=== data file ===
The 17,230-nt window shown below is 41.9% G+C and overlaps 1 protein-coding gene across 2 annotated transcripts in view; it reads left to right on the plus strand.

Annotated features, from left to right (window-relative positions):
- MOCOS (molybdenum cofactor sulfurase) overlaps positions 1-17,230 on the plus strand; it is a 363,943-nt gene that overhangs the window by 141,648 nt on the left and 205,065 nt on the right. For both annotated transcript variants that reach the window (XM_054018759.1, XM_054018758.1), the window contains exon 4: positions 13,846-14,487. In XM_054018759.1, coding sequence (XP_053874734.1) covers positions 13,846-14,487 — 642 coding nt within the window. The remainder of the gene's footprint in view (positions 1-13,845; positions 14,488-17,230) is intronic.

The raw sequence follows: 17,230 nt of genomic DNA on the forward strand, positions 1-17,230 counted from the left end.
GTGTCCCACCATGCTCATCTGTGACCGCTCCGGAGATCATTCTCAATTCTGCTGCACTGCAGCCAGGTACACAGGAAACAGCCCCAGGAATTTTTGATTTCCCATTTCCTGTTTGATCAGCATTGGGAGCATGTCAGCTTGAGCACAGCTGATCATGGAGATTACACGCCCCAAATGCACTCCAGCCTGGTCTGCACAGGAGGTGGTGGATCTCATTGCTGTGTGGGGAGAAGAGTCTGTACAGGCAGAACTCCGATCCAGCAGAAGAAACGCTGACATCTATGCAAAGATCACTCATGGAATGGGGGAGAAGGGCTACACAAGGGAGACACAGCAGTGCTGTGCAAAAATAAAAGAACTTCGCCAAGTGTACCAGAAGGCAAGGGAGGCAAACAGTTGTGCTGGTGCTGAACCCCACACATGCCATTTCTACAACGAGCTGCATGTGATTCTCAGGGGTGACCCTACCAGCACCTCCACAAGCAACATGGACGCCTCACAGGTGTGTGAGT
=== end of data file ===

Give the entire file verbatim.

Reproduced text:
The 17,230-nt window shown below is 41.9% G+C and overlaps 1 protein-coding gene across 2 annotated transcripts in view; it reads left to right on the plus strand.

Annotated features, from left to right (window-relative positions):
- MOCOS (molybdenum cofactor sulfurase) overlaps positions 1-17,230 on the plus strand; it is a 363,943-nt gene that overhangs the window by 141,648 nt on the left and 205,065 nt on the right. For both annotated transcript variants that reach the window (XM_054018759.1, XM_054018758.1), the window contains exon 4: positions 13,846-14,487. In XM_054018759.1, coding sequence (XP_053874734.1) covers positions 13,846-14,487 — 642 coding nt within the window. The remainder of the gene's footprint in view (positions 1-13,845; positions 14,488-17,230) is intronic.

The raw sequence follows: 17,230 nt of genomic DNA on the forward strand, positions 1-17,230 counted from the left end.
GTGTCCCACCATGCTCATCTGTGACCGCTCCGGAGATCATTCTCAATTCTGCTGCACTGCAGCCAGGTACACAGGAAACAGCCCCAGGAATTTTTGATTTCCCATTTCCTGTTTGATCAGCATTGGGAGCATGTCAGCTTGAGCACAGCTGATCATGGAGATTACACGCCCCAAATGCACTCCAGCCTGGTCTGCACAGGAGGTGGTGGATCTCATTGCTGTGTGGGGAGAAGAGTCTGTACAGGCAGAACTCCGATCCAGCAGAAGAAACGCTGACATCTATGCAAAGATCACTCATGGAATGGGGGAGAAGGGCTACACAAGGGAGACACAGCAGTGCTGTGCAAAAATAAAAGAACTTCGCCAAGTGTACCAGAAGGCAAGGGAGGCAAACAGTTGTGCTGGTGCTGAACCCCACACATGCCATTTCTACAACGAGCTGCATGTGATTCTCAGGGGTGACCCTACCAGCACCTCCACAAGCAACATGGACGCCTCACAGGTGTGTGAGT